Biodiversity is being jeopardised by human activities such as industrial production, logging, agriculture and mining natural resources. They have destabilising effects on air and water quality, land use and climate change, to name just a few. Investors should, in our view, take note of the resulting imbalances affecting specific business areas and entire economies.
Simply put, biodiversity refers to the incredibly rich variety of life on Earth. A contraction of ‘biological diversity’, the word refers to every living thing on the planet. It encompasses all bacteria, insects, plants, animals, humans and more.
Biodiversity is usually discussed on three levels:
1. Genetic diversity deals with the different genes found in all individual plants, animals and living organisms
2. Species diversity denotes the differences found within and between populations of species, and between the different species on Earth
3. Last but not least, ecosystem diversity takes in the processes, habitats, communities and variations within any geographical area.
Why it matters to investors
Between 1970 and 2019, there was, on average, a 68% decrease in population sizes of mammals, birds, amphibians, reptiles and fish – that is a decline occurring at a greater rate than at any other time in human history. The Intergovernmental Platform on Biodiversity and Ecosystem Services identified the main drivers of biodiversity loss as:
- Habitat loss
- Climate change
- Invasive species.
These factors have continued to grow at an unsustainable pace, and nearly 1 million species are currently at risk of extinction, many within decades.
Biodiversity loss impacts businesses with potential transition and physical risks as well as litigation and regulatory risks. These risks can affect the value of investments.
It is important to understand the potential impact on an investment portfolio, particularly as some sectors have higher risk associated with them than others. For example, among the most exposed industries are energy, mining & metals, utilities, and food & beverages.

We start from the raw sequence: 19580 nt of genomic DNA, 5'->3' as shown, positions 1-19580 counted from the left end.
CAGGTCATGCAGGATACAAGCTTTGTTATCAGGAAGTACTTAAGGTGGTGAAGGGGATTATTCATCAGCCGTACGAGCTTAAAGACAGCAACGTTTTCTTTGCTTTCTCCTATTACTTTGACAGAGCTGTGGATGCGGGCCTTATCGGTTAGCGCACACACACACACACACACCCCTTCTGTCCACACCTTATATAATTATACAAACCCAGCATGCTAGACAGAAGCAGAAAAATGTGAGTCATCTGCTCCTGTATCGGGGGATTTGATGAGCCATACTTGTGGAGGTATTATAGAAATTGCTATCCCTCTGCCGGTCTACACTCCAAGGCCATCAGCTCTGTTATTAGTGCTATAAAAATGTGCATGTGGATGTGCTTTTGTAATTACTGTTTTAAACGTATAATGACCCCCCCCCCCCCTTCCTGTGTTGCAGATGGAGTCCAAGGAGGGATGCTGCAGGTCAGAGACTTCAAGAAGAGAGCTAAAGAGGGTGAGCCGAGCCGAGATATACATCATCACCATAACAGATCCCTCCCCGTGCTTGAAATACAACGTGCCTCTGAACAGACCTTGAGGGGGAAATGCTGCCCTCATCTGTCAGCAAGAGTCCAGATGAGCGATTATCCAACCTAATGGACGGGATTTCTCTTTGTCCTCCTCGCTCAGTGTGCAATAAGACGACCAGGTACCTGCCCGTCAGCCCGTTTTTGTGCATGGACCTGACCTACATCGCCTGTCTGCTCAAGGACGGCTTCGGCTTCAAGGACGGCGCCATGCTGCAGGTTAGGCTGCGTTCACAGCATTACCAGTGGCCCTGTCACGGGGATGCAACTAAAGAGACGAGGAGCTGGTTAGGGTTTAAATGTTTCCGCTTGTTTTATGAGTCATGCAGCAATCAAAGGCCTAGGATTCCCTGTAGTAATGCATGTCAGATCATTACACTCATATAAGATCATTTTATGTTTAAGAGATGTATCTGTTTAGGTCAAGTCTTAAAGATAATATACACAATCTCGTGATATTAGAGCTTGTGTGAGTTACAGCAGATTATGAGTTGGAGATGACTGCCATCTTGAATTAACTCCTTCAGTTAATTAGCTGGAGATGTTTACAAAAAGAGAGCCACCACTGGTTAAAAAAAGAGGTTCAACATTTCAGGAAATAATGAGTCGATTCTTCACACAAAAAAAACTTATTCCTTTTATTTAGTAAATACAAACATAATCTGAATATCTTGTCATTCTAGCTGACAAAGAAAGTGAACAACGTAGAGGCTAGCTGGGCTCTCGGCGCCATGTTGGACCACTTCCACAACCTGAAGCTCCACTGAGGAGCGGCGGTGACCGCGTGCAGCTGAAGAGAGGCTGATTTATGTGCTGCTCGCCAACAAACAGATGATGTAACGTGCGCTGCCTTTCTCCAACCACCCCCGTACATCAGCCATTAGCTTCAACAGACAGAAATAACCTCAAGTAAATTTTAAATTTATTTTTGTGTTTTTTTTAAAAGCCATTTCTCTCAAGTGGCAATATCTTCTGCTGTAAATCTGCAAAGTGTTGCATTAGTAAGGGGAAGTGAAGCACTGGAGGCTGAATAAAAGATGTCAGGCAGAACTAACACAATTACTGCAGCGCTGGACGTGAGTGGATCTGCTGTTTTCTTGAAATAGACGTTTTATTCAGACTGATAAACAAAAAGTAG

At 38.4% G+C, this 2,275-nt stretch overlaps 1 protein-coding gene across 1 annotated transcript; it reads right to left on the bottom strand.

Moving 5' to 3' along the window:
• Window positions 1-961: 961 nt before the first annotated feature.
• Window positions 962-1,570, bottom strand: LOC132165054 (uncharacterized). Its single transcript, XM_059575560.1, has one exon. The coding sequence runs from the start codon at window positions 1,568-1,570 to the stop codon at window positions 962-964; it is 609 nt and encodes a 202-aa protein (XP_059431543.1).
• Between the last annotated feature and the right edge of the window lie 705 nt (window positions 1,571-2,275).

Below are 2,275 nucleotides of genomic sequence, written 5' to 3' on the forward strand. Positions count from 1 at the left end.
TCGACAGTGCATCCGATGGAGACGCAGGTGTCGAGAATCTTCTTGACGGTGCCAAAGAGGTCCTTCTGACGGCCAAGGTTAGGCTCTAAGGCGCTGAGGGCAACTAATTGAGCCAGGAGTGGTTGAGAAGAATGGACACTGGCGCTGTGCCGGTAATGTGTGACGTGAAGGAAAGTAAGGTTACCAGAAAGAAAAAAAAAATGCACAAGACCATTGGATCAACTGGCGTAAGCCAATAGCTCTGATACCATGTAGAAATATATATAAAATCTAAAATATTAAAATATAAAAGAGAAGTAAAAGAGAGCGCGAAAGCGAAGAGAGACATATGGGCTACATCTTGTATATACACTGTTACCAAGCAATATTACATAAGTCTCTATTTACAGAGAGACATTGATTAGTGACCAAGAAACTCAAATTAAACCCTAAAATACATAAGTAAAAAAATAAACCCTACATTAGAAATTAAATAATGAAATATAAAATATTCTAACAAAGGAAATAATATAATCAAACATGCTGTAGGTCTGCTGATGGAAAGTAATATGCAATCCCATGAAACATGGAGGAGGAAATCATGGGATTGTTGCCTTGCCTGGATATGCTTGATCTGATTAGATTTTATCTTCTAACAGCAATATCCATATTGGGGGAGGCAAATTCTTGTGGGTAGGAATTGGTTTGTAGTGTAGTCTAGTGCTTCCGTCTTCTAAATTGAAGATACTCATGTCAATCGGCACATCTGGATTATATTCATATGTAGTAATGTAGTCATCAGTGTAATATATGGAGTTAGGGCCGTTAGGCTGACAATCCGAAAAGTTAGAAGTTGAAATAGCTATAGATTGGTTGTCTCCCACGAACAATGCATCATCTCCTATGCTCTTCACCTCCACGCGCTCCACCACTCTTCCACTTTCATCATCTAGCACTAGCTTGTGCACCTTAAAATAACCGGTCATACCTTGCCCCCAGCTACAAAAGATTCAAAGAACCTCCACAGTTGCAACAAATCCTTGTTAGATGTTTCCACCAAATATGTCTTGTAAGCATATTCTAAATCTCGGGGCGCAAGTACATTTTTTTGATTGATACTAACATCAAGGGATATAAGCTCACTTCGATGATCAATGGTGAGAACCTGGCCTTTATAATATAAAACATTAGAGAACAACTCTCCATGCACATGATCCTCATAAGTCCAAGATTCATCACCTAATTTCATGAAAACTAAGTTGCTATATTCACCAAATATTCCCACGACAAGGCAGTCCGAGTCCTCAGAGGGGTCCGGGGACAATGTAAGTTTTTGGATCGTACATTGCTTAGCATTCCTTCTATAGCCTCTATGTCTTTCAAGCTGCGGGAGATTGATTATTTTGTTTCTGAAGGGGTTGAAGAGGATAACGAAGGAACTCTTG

Other areas are affected by biodiversity loss include pharmaceutical research into new active ingredients and molecules in plant and ocean organisms. This is a promising field for identifying treatments for human pathologies or treating antibiotic-resistant bacteria. However, biodiversity loss limits our ability to explore these fields.
According to a World Economic Forum report, 25% of drugs used in modern medicine are derived from rainforest plants, while 70% of cancer drugs are natural or synthetic products inspired by nature. This means that every time a species goes extinct, we miss out on a potential new medicine.
However, the implications are more far-reaching. The loss of biodiversity can jeopardise all economies and our prosperity. In the same report, the WEF estimated that USD 44 trillion of economic value generation – more than half the world’s total GDP – depends moderately or highly on nature and its services and is exposed to nature loss.1
Reducing businesses’ biodiversity footprint
Since the Earth Summit in Rio de Janeiro in 1992, many world leaders have acknowledged the importance of putting sustainability at the centre of economic development. While economic activity cannot be stopped, an effort can be made to reduce its footprint on biodiversity.
Investors can contribute. BNP Paribas Asset Management provides a range of solutions targeting biodiversity-related challenges including an exchange-traded fund (ETF) strategy.
For more articles on exchange-traded funds, go to the ETFs category on Viewpoint.
 Intergovernmental Platform on Biodiversity and Ecosystem Services (IPBES), Global Assessment Report on Biodiversity and Ecosystem Services, 2019
 World Economic Forum, Nature Risk Rising: Why the Crisis Engulfing Nature Matters for Business and the Economy, January 2020